18. What are you trying to complete in 2019 or what would you be happy to complete?
I answered this question on Katy Bowman’s Move Your DNA podcast. You can hear the full answer in the audio clip here. My answer starts at the 46:20 mark. Abridged version: Wiggle your big toe! Years of poor footwear have left me with immobile toes. I still can’t move my big toes independently from the others, and 2019 is the year it happens.
19. What indulgence are you going to experience? What are you willing to do?
Travel will be my indulgence this year, which will mean some creative planning, financial and otherwise. One opportunity I have is through the American College of Sports and Medicine (ACSM) Undergraduate Exercise Science Trivia Bowl. I will be competing at the Southeast regional meeting in February, and if our team wins, we will travel to Orlando to compete in the National competition. This is an opportunity to have my travel funded by my school and the ACSM, so I will be studying and reinforcing my knowledge over the next few months in order to make that happen! I’d also like to visit friends in New York and Denver (hello, beautiful hiking opportunities!) and maybe take one camping trip out of state.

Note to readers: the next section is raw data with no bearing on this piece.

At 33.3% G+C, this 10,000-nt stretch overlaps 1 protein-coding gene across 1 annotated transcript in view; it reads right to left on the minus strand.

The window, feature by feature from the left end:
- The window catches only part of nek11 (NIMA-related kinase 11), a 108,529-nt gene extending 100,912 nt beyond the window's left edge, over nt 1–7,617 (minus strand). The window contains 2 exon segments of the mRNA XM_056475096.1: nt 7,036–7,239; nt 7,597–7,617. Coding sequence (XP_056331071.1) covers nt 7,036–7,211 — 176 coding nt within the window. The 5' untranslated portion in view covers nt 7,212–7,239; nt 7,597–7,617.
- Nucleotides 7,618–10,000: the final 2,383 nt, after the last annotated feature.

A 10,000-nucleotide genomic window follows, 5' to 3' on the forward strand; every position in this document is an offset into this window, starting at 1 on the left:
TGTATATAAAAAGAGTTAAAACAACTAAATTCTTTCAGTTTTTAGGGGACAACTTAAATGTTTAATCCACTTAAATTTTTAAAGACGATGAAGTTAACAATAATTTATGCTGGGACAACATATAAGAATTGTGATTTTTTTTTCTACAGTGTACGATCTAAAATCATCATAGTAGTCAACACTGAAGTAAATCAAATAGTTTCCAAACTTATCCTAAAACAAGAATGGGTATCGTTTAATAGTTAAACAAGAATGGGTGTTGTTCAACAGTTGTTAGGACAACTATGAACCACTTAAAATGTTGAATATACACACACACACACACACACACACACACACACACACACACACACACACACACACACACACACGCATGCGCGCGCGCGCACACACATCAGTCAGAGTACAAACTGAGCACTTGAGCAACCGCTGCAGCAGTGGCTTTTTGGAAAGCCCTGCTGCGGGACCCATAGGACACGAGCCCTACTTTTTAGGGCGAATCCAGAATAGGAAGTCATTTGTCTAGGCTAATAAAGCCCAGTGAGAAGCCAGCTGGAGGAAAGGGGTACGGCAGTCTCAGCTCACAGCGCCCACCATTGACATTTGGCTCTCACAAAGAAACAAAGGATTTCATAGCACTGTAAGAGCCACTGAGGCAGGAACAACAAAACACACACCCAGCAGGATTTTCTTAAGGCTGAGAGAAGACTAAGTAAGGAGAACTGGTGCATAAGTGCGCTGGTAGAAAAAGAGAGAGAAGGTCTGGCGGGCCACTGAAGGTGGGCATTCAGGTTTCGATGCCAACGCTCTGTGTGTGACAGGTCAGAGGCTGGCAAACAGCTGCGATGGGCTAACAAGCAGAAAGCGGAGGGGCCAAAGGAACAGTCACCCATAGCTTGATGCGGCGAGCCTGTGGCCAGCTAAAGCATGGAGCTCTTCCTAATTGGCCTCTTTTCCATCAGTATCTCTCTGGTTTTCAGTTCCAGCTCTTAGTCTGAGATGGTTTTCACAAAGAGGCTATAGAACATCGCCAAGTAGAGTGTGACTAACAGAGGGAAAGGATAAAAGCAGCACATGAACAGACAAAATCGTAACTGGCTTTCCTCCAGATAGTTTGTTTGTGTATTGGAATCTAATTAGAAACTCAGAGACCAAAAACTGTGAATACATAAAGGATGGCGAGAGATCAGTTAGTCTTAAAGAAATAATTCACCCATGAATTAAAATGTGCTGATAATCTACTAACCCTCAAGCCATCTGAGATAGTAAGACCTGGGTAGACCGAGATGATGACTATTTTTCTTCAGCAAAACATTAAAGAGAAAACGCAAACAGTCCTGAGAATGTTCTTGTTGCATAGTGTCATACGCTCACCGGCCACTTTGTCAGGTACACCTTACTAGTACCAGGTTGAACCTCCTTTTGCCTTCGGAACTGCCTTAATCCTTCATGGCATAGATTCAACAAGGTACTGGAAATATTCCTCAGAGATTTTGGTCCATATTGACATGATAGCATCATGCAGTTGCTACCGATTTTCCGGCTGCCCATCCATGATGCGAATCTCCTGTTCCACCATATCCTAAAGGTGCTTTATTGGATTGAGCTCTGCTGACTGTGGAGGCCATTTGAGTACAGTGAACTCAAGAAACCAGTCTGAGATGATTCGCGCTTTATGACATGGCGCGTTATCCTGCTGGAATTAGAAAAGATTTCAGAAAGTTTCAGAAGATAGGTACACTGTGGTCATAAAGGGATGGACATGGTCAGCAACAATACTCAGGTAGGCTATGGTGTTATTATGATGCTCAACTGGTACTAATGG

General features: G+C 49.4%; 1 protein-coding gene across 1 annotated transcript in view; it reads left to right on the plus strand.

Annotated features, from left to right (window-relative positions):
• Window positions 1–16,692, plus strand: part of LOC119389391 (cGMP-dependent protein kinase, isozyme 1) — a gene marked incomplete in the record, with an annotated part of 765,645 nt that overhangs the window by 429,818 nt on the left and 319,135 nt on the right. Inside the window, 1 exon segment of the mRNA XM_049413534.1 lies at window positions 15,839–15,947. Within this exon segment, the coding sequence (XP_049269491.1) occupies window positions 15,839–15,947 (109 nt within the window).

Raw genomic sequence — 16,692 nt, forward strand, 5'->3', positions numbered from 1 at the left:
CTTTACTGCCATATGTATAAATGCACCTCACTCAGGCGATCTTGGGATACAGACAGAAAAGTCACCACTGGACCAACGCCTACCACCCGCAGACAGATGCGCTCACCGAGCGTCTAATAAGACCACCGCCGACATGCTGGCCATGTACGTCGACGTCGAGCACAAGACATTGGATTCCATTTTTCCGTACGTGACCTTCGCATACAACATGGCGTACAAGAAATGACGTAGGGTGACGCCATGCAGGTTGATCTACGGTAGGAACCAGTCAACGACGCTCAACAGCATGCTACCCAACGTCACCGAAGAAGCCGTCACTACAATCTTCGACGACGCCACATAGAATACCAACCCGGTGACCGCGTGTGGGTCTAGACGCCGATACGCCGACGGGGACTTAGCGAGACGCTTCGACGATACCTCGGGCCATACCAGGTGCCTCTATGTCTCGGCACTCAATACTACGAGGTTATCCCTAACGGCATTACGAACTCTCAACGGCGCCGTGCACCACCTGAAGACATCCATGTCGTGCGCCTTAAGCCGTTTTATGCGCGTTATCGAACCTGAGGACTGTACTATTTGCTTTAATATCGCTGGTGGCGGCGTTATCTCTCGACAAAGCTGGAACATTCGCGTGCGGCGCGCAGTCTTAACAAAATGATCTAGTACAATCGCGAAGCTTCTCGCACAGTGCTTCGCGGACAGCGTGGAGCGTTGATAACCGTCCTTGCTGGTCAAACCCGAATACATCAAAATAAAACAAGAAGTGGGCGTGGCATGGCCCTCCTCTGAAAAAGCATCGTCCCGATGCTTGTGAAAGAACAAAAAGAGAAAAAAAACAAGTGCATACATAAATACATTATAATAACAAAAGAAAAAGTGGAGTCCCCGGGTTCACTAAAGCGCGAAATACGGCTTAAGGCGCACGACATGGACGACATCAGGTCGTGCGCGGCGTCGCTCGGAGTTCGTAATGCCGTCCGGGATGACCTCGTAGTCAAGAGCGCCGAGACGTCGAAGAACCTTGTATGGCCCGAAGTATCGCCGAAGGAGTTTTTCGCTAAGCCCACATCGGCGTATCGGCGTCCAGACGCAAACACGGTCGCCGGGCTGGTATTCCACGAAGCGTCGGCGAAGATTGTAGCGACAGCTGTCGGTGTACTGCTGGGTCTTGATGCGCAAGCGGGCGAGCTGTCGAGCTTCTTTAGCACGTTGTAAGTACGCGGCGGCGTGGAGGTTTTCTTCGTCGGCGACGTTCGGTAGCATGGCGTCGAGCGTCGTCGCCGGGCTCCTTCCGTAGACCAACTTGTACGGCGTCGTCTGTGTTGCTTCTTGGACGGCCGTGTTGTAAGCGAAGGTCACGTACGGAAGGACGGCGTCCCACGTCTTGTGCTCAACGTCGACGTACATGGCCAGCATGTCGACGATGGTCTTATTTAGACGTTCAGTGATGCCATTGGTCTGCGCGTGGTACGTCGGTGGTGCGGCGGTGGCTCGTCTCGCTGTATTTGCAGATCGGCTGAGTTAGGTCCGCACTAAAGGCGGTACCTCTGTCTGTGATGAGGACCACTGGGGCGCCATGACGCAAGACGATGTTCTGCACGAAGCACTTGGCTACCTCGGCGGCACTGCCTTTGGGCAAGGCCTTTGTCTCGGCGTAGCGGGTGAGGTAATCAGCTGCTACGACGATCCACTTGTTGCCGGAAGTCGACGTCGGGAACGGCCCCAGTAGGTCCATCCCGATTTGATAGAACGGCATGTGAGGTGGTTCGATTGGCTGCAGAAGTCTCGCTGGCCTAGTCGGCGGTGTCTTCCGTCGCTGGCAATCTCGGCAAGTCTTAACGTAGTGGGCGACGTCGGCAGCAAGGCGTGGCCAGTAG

20. What would you like to most change about your health in 2019?
I’d really like to balance out the time I spend consuming and the time I spend creating. Our culture is set up to facilitate consumption- whether its food, things, social media, television, etc. And while I don’t think consumption is inherently bad, I do find that when it’s out of balance with my creating I tend to become less focused and present, and more self-centered. I also have found that the more things I have the harder it is to take care of them. One goal for 2019 is eliminating some of my stuff so that I can take really good care of the things I have.
21. What are you going to learn in 2019?